Nobody was more pleased than the electric power industry when Prime Minister Yoshihiko Noda made the surprise announcement Nov. 14 that he would dissolve the Lower House and call a general election. The industry hoped that this would clear the way for terminating the rule of Noda’s Democratic Party of Japan.
The power industry had felt harassed by the DPJ ever since the party came to power in 2009 and especially after the March 11, 2011, disaster at Tokyo Electric Power Co.’s Fukushima No. 1 nuclear power plant.
Especially annoying to the industry was the party’s call for reforming the electricity supply system by separating the generation and distribution of electricity and fully liberalizing the electricity market.
A panel of experts established within the Ministry of Economy, Trade and Industry adopted basic policies in July for separating the generation and distribution of electricity and completely liberalizing the retail delivery of electricity to households. This led the power industry to resort to time-buying tactics to prevent a concrete decision from being finalized by yearend. It was convinced that if discussions on reform continued into the new year, the DPJ’s reform programs would be overturned.
According to an insider, the industry figured that once the Liberal Democratic Party regained the reins of government (which it will on Dec. 26), any attempt to reform the power industry would have to start from scratch. It was inconceivable that the LDP would revise relevant laws along the script lines prepared by the DPJ.
Alarmed by the power industry’s move, some reform radicals within METI thought of letting power suppliers compete with each other before the reform discussions wrapped up. They hoped to make the separation of power generation and distribution and the liberalization of retail delivery a fait accompli that could not be reversed even if the government changed.
The power industry countered by insisting that inducing competition among individual power companies was premature because of uncertainties about their ability to supply power in a stable manner. The power companies asserted that the supply situation is in a state of emergency with all but two of the nation’s nuclear power stations being kept offline since the Fukushima disaster. But it is generally known that the power industry, with its current reliance on thermal power generation, has sufficient capacity to meet the country’s electricity needs.
The industry also took advantage of the lack of consistency in the government’s plan to reduce Japan’s reliance on nuclear power. It kept telling METI that discussions on reform of the supply system should not be held as long as the government could not decide on the future ratio of nuclear generation to the nation’s power supply.
As a result of Noda’s dissolution of the Lower House, the plan to reform the power industry will inevitably be emasculated. Indeed, LDP chief Shinzo Abe has called for restarting the now-dormant nuclear power plants within three years.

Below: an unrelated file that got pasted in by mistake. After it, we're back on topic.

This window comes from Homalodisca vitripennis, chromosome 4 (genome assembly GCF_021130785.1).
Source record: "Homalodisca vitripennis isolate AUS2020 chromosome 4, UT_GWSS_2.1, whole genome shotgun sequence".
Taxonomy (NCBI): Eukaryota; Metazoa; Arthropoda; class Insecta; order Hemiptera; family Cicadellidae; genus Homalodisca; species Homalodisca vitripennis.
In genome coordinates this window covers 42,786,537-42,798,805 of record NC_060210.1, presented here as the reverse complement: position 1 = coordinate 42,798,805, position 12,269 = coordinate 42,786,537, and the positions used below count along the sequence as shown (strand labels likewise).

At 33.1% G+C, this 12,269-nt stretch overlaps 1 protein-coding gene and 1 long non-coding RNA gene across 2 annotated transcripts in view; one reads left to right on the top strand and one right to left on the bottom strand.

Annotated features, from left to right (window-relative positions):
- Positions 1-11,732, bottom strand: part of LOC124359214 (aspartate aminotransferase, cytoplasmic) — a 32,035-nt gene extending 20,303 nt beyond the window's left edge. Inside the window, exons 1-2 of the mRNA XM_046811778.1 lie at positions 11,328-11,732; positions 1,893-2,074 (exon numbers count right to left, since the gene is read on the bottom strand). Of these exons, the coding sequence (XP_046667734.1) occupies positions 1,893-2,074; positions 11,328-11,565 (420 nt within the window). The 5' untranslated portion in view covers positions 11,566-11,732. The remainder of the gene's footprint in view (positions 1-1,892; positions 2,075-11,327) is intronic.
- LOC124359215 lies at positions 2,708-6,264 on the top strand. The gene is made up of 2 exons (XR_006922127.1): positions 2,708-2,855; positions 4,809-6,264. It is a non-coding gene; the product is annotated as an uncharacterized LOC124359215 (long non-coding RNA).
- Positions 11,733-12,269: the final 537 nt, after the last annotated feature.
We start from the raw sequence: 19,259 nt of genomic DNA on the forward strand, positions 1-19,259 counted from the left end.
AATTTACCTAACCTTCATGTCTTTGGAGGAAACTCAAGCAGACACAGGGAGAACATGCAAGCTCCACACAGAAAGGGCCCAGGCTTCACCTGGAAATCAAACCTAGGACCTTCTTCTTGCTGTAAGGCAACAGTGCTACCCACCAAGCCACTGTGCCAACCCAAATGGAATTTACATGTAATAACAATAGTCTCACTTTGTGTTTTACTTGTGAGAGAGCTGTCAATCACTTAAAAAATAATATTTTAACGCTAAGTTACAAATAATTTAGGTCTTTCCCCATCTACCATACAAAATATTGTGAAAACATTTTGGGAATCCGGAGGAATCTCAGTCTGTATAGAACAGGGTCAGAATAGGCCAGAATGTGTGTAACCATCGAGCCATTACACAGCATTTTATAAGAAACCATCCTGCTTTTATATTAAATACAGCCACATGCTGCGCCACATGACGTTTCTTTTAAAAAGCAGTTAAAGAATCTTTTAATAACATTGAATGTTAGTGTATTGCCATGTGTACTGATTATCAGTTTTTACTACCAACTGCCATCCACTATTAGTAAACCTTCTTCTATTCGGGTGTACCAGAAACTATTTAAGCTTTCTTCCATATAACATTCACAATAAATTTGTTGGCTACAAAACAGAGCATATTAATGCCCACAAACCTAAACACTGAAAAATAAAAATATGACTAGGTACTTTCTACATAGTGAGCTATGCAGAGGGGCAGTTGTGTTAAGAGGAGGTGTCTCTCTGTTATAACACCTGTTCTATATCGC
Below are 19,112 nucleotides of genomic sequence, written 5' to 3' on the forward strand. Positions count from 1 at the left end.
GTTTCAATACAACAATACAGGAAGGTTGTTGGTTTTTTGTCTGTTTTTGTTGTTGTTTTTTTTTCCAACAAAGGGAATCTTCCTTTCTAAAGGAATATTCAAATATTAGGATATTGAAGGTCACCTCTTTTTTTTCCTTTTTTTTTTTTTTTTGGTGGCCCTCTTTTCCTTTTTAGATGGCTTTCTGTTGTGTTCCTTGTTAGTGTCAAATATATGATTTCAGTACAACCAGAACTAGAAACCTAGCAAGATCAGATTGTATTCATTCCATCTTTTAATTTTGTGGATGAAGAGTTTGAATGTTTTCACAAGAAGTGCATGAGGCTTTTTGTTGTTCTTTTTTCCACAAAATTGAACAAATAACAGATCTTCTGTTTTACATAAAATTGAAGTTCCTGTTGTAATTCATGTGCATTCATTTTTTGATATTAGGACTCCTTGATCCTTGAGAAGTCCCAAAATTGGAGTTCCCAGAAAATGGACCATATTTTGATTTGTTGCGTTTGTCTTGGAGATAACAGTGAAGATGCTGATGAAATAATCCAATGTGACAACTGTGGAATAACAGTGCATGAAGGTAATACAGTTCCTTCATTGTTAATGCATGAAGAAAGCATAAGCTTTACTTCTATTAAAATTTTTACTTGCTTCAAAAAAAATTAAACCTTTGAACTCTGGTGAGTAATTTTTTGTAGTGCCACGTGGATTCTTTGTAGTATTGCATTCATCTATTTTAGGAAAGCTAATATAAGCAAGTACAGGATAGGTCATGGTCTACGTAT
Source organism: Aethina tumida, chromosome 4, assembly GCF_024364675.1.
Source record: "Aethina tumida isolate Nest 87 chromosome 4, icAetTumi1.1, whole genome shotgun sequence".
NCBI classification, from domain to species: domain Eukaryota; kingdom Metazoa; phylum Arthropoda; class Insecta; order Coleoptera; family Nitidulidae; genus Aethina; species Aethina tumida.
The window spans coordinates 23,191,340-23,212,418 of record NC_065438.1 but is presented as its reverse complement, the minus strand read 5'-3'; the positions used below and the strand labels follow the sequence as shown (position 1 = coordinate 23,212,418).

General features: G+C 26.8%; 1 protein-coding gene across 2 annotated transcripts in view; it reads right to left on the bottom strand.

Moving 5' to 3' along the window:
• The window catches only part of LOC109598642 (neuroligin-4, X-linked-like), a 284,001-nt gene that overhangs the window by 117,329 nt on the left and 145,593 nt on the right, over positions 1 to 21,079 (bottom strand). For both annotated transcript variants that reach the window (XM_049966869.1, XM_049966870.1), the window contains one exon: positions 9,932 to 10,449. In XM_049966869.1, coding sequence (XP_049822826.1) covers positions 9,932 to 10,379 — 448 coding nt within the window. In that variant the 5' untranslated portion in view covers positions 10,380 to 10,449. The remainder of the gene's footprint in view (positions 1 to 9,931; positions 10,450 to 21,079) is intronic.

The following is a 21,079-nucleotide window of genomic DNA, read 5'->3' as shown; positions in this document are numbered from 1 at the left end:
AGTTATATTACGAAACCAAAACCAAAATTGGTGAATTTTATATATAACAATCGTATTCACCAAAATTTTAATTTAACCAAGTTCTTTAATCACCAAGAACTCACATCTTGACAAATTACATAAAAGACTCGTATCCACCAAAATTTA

One power industry insider said that while the proportion of nuclear generation in the country probably won’t return to what it used to be, Japan will not become a “zero nuclear power” anytime soon. That means existing major power companies will survive as long as they can operate nuclear power plants and that, even if competition in the electricity market is promoted, newcomers that depend entirely on thermal power generation will lose.
The government is pushing the study of geological faults near nuclear power plants to determine whether they are active — a key factor in judging whether a nuclear power plant should restart. A series of incidents staged by power companies have delayed geological surveys, and the new government looks set to decide which nuclear plants should go back online.
The power industry is also seeking to gut the DPJ-initiated rule of limiting the life of nuclear plants to 40 years. “We will ask the government to take over old nuclear power plants (that have passed the 40-year limit),” the industry insider said. “But such a purchase will not be accepted by the Finance Ministry, which fears the compensation burden. This will leave METI with no choice but to allow such nuclear plants to operate beyond 40 years.”
The power industry made their moves with expectations that the general election would be held before yearend and that the new government would move toward restarting nuclear power plants.
One such indication is found in the power industry’s plans to purchase liquefied natural gas. As long as their nuclear plants remain idle, power companies must import LNG to operate their thermal power plants. But they have relied on short-term purchase contracts. They assume that one nuclear power plant after another will be put back online in a few years, and they worry about oversupply if they import large quantities of LNG.
The moves by the power industry show that it abandoned the DPJ government, which had made every effort to prevent the restart of nuclear power plants. The political liaison of a power company said: “The DPJ-government … has gone too far. We are not giving that party another chance.”
By preventing discussions on power industry reform and working toward an early restart of nuclear power plants, the power industry is getting what it needs to restore much of the power and influence it lost after the Fukushima nuclear disaster.
One thing seems clear: If the new government snarls at and hurts the feelings of the power industry, the ruling parties will suffer the same fate as the DPJ.
This is an abridged translation of an article from the December issue of Sentaku, a monthly magazine covering Japanese political, social and economic scenes.
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